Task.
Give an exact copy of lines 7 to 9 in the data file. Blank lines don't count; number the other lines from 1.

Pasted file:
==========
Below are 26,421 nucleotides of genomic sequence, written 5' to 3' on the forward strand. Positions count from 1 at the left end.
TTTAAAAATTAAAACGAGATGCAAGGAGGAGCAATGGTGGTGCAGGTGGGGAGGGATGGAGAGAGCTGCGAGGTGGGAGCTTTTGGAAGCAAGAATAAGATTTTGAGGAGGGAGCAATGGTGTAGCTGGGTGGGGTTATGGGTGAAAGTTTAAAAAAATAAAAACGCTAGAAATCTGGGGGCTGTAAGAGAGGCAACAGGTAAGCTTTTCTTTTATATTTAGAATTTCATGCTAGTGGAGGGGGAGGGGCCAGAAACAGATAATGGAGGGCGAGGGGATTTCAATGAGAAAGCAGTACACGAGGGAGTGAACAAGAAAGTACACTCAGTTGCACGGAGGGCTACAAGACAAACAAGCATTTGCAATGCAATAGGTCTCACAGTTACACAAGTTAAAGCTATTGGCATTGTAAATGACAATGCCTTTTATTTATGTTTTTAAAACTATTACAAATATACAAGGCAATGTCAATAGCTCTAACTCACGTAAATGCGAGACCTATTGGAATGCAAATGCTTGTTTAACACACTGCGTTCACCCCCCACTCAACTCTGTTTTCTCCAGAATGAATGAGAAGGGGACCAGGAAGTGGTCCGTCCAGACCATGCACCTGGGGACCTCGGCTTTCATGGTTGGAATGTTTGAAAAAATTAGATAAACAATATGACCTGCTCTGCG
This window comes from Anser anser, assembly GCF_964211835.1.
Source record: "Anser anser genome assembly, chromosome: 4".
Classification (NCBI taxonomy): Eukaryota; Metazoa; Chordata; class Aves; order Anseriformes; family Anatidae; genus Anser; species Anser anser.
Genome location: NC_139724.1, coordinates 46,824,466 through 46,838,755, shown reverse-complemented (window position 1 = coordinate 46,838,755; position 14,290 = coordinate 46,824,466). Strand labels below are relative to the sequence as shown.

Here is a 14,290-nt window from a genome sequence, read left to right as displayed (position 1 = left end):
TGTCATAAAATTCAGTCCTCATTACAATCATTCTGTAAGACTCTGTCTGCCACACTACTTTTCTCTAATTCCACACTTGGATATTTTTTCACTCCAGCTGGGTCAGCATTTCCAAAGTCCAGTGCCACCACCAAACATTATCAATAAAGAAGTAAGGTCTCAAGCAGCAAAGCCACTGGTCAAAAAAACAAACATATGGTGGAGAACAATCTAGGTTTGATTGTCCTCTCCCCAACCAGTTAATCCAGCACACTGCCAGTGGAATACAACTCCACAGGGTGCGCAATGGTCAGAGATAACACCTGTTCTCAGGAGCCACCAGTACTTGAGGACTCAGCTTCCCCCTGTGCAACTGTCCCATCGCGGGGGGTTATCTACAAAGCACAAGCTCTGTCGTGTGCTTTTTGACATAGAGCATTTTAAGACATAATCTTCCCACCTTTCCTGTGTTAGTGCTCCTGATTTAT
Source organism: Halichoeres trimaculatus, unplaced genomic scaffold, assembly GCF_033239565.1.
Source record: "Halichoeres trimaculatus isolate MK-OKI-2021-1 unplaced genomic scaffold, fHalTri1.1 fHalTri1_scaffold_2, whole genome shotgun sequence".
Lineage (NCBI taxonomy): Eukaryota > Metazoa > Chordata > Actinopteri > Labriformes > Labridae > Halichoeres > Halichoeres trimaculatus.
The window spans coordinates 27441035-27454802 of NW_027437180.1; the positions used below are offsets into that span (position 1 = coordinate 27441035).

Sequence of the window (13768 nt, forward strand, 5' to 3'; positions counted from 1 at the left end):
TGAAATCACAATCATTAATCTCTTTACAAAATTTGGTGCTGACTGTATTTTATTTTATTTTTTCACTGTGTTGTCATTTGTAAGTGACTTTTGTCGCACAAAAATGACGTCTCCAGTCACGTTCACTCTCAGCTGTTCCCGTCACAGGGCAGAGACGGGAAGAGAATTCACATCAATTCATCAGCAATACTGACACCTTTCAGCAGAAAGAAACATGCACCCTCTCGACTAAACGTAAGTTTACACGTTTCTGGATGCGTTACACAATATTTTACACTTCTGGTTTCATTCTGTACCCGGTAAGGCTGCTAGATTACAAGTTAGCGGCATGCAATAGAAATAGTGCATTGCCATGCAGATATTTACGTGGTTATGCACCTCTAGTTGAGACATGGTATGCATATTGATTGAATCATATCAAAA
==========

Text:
Here is a 14,290-nt window from a genome sequence, read left to right as displayed (position 1 = left end):
TGTCATAAAATTCAGTCCTCATTACAATCATTCTGTAAGACTCTGTCTGCCACACTACTTTTCTCTAATTCCACACTTGGATATTTTTTCACTCCAGCTGGGTCAGCATTTCCAAAGTCCAGTGCCACCACCAAACATTATCAATAAAGAAGTAAGGTCTCAAGCAGCAAAGCCACTGGTCAAAAAAACAAACATATGGTGGAGAACAATCTAGGTTTGATTGTCCTCTCCCCAACCAGTTAATCCAGCACACTGCCAGTGGAATACAACTCCACAGGGTGCGCAATGGTCAGAGATAACACCTGTTCTCAGGAGCCACCAGTACTTGAGGACTCAGCTTCCCCCTGTGCAACTGTCCCATCGCGGGGGGTTATCTACAAAGCACAAGCTCTGTCGTGTGCTTTTTGACATAGAGCATTTTAAGACATAATCTTCCCACCTTTCCTGTGTTAGTGCTCCTGATTTAT
Source organism: Halichoeres trimaculatus, unplaced genomic scaffold, assembly GCF_033239565.1.